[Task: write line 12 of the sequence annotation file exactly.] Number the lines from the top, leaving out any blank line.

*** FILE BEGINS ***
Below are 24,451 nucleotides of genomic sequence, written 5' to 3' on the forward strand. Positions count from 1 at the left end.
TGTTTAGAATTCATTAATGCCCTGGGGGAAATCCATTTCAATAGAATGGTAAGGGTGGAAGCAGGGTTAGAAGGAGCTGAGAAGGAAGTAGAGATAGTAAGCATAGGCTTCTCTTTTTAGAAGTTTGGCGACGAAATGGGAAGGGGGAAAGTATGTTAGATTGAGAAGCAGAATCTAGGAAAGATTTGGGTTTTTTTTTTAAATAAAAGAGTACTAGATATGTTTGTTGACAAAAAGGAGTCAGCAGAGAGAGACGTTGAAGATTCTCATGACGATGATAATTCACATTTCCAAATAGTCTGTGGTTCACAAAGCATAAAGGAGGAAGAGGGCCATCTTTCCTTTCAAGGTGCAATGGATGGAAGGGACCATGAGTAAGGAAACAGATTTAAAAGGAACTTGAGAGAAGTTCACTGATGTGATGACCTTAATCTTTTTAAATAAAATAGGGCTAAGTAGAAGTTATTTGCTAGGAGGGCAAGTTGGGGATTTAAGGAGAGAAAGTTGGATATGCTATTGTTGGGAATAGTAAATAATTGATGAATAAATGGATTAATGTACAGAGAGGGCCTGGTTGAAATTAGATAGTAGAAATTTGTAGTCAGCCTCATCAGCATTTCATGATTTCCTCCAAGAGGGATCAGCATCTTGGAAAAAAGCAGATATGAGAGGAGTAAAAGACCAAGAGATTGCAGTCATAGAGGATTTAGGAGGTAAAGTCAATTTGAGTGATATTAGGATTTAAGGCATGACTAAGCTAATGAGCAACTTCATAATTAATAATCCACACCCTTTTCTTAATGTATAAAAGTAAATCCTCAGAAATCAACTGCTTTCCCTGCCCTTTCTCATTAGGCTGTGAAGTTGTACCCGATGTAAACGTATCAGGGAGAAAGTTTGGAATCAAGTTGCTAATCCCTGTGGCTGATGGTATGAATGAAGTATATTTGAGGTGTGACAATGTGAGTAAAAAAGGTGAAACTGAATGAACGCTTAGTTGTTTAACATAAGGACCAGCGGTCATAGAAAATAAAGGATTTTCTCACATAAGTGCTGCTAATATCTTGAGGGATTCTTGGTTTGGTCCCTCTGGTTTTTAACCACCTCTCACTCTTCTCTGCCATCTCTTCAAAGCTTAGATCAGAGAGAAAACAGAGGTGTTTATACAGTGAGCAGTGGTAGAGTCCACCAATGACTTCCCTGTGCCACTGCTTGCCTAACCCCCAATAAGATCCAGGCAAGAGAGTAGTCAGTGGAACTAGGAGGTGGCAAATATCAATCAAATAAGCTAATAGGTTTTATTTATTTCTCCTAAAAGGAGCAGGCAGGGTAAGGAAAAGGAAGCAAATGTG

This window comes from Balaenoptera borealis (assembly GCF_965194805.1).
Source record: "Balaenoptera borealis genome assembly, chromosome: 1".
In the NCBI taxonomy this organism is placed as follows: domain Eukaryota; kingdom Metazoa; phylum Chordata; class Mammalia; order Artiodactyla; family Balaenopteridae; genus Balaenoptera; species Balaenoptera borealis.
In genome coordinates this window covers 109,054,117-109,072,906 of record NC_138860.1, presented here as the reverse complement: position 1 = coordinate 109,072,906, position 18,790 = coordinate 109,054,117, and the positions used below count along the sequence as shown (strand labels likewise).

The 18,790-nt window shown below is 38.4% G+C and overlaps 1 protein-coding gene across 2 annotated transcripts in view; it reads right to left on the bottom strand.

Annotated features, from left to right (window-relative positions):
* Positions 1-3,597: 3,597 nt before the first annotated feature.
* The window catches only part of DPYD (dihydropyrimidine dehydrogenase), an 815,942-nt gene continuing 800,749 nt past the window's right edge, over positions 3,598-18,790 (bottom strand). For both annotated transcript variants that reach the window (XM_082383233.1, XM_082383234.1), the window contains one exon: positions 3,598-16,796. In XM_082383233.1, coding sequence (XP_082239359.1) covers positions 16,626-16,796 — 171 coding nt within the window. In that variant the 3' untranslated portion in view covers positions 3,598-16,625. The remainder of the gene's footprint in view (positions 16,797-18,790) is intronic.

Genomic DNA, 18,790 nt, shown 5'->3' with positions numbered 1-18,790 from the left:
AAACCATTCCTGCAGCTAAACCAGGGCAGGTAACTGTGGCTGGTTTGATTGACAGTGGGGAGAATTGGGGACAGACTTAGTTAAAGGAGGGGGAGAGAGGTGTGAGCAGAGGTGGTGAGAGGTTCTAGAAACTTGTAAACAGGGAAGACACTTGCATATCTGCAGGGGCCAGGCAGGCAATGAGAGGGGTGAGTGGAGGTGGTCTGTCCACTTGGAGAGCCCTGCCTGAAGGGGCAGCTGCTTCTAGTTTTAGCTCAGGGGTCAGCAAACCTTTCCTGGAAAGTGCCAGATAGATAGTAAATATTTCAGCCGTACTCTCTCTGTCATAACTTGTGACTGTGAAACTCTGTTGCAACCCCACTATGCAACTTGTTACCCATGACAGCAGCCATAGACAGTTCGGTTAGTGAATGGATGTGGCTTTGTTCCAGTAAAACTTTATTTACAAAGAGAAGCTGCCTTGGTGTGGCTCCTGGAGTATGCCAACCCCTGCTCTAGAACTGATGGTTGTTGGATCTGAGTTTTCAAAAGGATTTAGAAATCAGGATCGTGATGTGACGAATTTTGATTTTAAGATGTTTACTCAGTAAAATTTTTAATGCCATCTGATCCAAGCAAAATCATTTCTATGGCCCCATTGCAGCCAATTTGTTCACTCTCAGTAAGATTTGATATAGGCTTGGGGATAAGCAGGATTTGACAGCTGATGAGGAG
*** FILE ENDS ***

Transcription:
AAACCATTCCTGCAGCTAAACCAGGGCAGGTAACTGTGGCTGGTTTGATTGACAGTGGGGAGAATTGGGGACAGACTTAGTTAAAGGAGGGGGAGAGAGGTGTGAGCAGAGGTGGTGAGAGGTTCTAGAAACTTGTAAACAGGGAAGACACTTGCATATCTGCAGGGGCCAGGCAGGCAATGAGAGGGGTGAGTGGAGGTGGTCTGTCCACTTGGAGAGCCCTGCCTGAAGGGGCAGCTGCTTCTAGTTTTAGCTCAGGGGTCAGCAAACCTTTCCTGGAAAGTGCCAGATAGATAGTAAATATTTCAGCCGTACTCTCTCTGTCATAACTTGTGACTGTGAAACTCTGTTGCAACCCCACTATGCAACTTGTTACCCATGACAGCAGCCATAGACAGTTCGGTTAGTGAATGGATGTGGCTTTGTTCCAGTAAAACTTTATTTACAAAGAGAAGCTGCCTTGGTGTGGCTCCTGGAGTATGCCAACCCCTGCTCTAGAACTGATGGTTGTTGGATCTGAGTTTTCAAAAGGATTTAGAAATCAGGATCGTGATGTGACGAATTTTGATTTTAAGATGTTTACTCAGTAAAATTTTTAATGCCATCTGATCCAAGCAAAATCATTTCTATGGCCCCATTGCAGCCAATTTGTTCACTCTCAGTAAGATTTGATATAGGCTTGGGGATAAGCAGGATTTGACAGCTGATGAGGAG